In France, Netflix has 5 million subscribers and Amazon has about 2.4 million. Salto has not yet announced a launch date, delayed both by local regulatory approvals and the signing of new accords with French producers for online rights. However, France Television recently signed an important three-year deal to hold onto online rights to programmes it has co-financed.

“Traditional linear TV is no longer the model,” France Television CEO Delphine Ernotte told a MipTV audience. “We need to continue to have the best linear channels that we can but we need also to invest online. We need to have both.”

Nicolas de Tavernost, president of M6, told an audience at Serie Mania in April that the evening TV schedule in particular is unrecognisable from a decade ago. M6 has had to move away from US drama series to focus on local shows in a bid to differentiate itself from and compete with the big Silicon Valley streaming platforms. M6 has focused increasingly on in-house produced, studio-based game and chat shows in access prime-time and French-language drama in the prime-time slots.

In addition to Salto in France, the Spanish broadcasters RTVE, Artesmedia and Mediaset are also collaborating on collaborative TV service called LovesTV which expects to launch in June. The service uses Hybrid Broadcast Broadband TV (HbbTV) but has ambitions to be a full OTT service. Content from all three broadcasters as well as catch-up options, an updated TV guide and other interactive features are part of the plan to fight back against the streamers and give audiences in Spain more choice and better functionality.

Meanwhile in Germany, broadcaster ProSeibenSat1 and Discovery have announced June as the launch date for the newly renamed Joyn, an ad-supported TV streaming service. Joyn will show some programmes a week ahead of their premiere on linear free-TV as well as having a 30-day catch-up window. So far, RTL - the rival commercial broadcaster to ProSeibenSat1 - has declined to partner Joyn, preferring to move ahead with its own service TV Now, which combines live streamed TV and on-demand TV as well as some content that is premiered on the service before its linear launch.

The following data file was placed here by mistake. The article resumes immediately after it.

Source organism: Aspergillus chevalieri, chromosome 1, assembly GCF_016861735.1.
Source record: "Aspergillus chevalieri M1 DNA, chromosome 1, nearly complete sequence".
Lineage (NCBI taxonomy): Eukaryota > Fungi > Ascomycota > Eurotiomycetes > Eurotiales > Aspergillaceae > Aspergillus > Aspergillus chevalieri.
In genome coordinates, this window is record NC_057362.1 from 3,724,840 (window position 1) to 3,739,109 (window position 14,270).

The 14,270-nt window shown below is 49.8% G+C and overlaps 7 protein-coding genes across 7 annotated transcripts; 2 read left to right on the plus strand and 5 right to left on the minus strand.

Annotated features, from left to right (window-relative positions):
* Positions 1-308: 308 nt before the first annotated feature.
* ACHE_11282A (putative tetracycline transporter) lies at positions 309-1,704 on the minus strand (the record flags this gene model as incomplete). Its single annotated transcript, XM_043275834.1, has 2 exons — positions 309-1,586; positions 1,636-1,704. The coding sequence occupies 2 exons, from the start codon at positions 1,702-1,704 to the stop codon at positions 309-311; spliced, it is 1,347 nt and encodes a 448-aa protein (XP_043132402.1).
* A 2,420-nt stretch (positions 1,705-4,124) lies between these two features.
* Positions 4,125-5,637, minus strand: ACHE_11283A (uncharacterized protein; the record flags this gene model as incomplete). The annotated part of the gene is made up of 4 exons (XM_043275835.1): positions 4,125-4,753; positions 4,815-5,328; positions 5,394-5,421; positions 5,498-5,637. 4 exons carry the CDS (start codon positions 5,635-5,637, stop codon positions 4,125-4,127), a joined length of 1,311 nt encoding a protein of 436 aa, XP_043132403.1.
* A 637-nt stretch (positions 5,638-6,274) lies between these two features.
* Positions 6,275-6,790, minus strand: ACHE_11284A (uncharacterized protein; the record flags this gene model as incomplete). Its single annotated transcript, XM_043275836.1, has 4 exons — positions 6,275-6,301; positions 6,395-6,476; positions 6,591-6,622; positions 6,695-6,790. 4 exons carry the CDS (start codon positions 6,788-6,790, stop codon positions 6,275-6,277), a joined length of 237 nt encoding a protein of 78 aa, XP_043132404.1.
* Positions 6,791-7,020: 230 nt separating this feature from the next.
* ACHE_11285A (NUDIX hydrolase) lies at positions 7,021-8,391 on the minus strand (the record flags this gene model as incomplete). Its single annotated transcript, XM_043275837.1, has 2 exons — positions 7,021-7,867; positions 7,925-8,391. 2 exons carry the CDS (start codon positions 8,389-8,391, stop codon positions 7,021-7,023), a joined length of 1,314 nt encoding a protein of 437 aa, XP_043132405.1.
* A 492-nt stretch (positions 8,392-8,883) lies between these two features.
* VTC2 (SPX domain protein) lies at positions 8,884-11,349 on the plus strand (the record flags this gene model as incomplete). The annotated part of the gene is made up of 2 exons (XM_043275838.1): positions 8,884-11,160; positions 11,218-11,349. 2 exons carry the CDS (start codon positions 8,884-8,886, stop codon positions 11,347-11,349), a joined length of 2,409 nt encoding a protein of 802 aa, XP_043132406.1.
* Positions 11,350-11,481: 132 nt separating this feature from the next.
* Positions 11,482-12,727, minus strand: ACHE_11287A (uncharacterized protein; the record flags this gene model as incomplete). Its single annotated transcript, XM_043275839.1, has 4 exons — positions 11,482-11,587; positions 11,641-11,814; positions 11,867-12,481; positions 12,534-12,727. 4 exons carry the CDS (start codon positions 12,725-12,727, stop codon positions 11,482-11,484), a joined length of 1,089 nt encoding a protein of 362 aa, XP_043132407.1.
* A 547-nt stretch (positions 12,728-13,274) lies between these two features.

In UK, Freeview reached a new milestone in January when it launched a mobile app that allows users to live stream the BBC, ITV and Channel 4 plus on demand content from BBC iPlayer, ITV Hub, All4, My5, and UKTV Play. Launched in 2002, Freeview now reaches 17 million homes and according to the company it provides a “competitive constraint” on both pay TV operators Sky and Virgin TV as well as Netflix and Amazon. It’s true that the public service channels are more popular in homes with a Freeview access than they are in pay TV homes (Sky or Virgin) in the UK but the pace of innovation at Freeview has been a lot slower compared with its Silicon Valley rivals.

Thompson acknowledges that competition in the TV marketplace is accelerating, putting more pressure to evolve: “It’s a banal thing to say, but you can’t stand still as a platform or have innovations every four or five years and remain relevant,” Jonathan Thompson, the CEO of Digital UK, said in a recent interview.

Transnational alliances are also popping up as European broadcasters look to work together on joint programme commissions. A transnational collaboration of France Télévision, Italy’s Rai and German broadcaster ZDF has created a co-production alliance to pool finances to produce a range of high-end content across a range of genres, including drama, documentaries and other entertainment for the international market.

Meanwhile, a year ago Scandinavian broadcasters launched a joint initiative called Nordic 12, designed to strengthen Nordic culture and secure rights to the best Nordic shows against competition from streaming services. The alliance includes broadcasters DR, NRK, SVT, RÚV and YLE and promises to use cooperation among them to make faster decisions on 12 drama commissions a year.

Old rivals, new friends